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What Americans Should Learn from the Trump Tax Story—and One Way to Help Stop Further Trickery

6 minute read
Daniel Hemel is an assistant professor at the University of Chicago Law School and a visiting professor at Stanford Law School.

The tax schemes that Donald Trump and his father Fred used in the 1990s were, by any measure, extraordinarily aggressive. The New York Times concluded that some of them amount to “outright fraud,” and the Times does not toss around those allegations lightly. Other wealthy families may walk the line between illegal evasion and legal avoidance of estate and gift taxes but, while a lawyer for the president has denied the allegations, the report argues that the Trumps crossed that line long ago.

Yet the differences between those tax schemes and more common avoidance techniques used by wealthy families and multinational corporations are mostly differences in degree rather than differences in kind. The basic strategies that the Trumps are reported to have used were to undervalue assets that Fred transferred to his children and to overvalue assets that Donald and his siblings transferred back. That’s the same general move that many high-net-worth families make when they transfer wealth from one generation to another. It’s also the same move that multinational corporations make when they shift income offshore.

Take one especially egregious example from the Times exposé. In 1987, Fred Trump bought a stake in a 55-story condominium building on Manhattan’s Upper East Side for $15.5 million. Four years later, Fred Trump sold that interest to his son for $10,000. By selling his stake to his son for much less than it was apparently worth, Fred effectively gave a gift to Donald without paying any gift tax on the transfer. The top gift tax rate at the time was 55% (it’s 40% today), so Fred Trump likely saved several millions of dollars in taxes through this move.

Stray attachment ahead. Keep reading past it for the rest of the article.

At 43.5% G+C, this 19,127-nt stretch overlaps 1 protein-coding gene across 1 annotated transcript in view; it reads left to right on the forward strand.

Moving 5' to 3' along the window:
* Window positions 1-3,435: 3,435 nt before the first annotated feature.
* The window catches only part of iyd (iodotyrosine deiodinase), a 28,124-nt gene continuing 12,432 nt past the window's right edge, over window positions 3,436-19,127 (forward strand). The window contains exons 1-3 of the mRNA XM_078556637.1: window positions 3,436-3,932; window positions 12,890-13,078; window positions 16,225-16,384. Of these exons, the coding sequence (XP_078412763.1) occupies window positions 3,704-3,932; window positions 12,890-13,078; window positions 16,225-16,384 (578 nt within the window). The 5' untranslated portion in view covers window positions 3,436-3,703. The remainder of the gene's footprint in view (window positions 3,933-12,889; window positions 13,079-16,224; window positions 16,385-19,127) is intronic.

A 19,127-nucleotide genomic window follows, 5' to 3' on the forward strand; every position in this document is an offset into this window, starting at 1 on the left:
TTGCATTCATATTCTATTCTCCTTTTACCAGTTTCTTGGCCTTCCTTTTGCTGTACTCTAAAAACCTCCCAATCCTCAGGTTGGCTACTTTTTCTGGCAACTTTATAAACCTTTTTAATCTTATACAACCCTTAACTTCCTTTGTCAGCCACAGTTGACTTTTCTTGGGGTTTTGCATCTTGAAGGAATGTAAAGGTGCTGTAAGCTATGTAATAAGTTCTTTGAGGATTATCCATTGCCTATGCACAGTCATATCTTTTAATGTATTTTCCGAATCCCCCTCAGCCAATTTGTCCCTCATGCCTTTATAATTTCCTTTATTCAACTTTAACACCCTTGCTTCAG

Figuring out exactly how much Fred Trump should have paid in gift taxes is more difficult. This was before the days of Zillow, when reasonably accurate property valuations were not just a click away. And even today, assigning a value to illiquid property is not an exact science. Real estate may be encumbered by mortgages that make its value very different than the Zillow-determined price, and for other assets (e.g., pieces of artwork and shares of nonpublic companies), there is no readily available registry of valuation estimates.

And so taxpayers play what are called “transfer-pricing” games. The Trumps simply played an especially extreme version. The IRS catches transfer-pricing cheats sometimes: it imposes civil penalties on dozens of high-net-worth individuals and families each year for inaccurate estate and gift tax valuations. But no doubt many more estate and gift tax under-valuations slip through the cracks. Multinational corporations also understate the value of patents and other assets that they transfer to their offshore subsidies so that they can shift income from the United States to foreign jurisdictions with lower foreign tax rates. Again, sometimes the IRS nabs them, but not always.